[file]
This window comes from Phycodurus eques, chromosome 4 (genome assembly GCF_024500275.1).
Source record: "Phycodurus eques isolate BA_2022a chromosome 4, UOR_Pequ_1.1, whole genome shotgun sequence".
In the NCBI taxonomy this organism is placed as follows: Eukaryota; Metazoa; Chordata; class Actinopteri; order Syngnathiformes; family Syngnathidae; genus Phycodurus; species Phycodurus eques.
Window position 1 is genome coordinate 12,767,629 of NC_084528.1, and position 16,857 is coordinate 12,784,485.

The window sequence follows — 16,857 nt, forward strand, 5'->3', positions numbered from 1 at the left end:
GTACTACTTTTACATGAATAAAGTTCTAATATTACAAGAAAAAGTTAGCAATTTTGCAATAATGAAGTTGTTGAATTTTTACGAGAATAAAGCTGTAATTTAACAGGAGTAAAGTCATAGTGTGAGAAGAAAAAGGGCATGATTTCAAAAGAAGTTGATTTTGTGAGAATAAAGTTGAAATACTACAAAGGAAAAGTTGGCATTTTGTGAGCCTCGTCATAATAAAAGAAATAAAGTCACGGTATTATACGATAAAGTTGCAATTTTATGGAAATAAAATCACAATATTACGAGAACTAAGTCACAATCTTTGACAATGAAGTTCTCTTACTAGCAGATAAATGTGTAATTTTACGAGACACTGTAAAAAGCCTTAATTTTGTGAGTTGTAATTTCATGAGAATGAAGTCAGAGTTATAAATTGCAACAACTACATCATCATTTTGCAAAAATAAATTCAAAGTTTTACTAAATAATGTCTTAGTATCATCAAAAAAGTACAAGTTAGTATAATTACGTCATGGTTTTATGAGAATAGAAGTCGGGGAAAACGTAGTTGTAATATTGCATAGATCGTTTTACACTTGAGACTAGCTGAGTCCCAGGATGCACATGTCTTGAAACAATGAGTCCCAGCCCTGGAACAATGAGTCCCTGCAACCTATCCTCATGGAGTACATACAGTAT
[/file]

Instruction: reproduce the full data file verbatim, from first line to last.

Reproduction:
This window comes from Phycodurus eques, chromosome 4 (genome assembly GCF_024500275.1).
Source record: "Phycodurus eques isolate BA_2022a chromosome 4, UOR_Pequ_1.1, whole genome shotgun sequence".
In the NCBI taxonomy this organism is placed as follows: Eukaryota; Metazoa; Chordata; class Actinopteri; order Syngnathiformes; family Syngnathidae; genus Phycodurus; species Phycodurus eques.
Window position 1 is genome coordinate 12,767,629 of NC_084528.1, and position 16,857 is coordinate 12,784,485.

The window sequence follows — 16,857 nt, forward strand, 5'->3', positions numbered from 1 at the left end:
GTACTACTTTTACATGAATAAAGTTCTAATATTACAAGAAAAAGTTAGCAATTTTGCAATAATGAAGTTGTTGAATTTTTACGAGAATAAAGCTGTAATTTAACAGGAGTAAAGTCATAGTGTGAGAAGAAAAAGGGCATGATTTCAAAAGAAGTTGATTTTGTGAGAATAAAGTTGAAATACTACAAAGGAAAAGTTGGCATTTTGTGAGCCTCGTCATAATAAAAGAAATAAAGTCACGGTATTATACGATAAAGTTGCAATTTTATGGAAATAAAATCACAATATTACGAGAACTAAGTCACAATCTTTGACAATGAAGTTCTCTTACTAGCAGATAAATGTGTAATTTTACGAGACACTGTAAAAAGCCTTAATTTTGTGAGTTGTAATTTCATGAGAATGAAGTCAGAGTTATAAATTGCAACAACTACATCATCATTTTGCAAAAATAAATTCAAAGTTTTACTAAATAATGTCTTAGTATCATCAAAAAAGTACAAGTTAGTATAATTACGTCATGGTTTTATGAGAATAGAAGTCGGGGAAAACGTAGTTGTAATATTGCATAGATCGTTTTACACTTGAGACTAGCTGAGTCCCAGGATGCACATGTCTTGAAACAATGAGTCCCAGCCCTGGAACAATGAGTCCCTGCAACCTATCCTCATGGAGTACATACAGTAT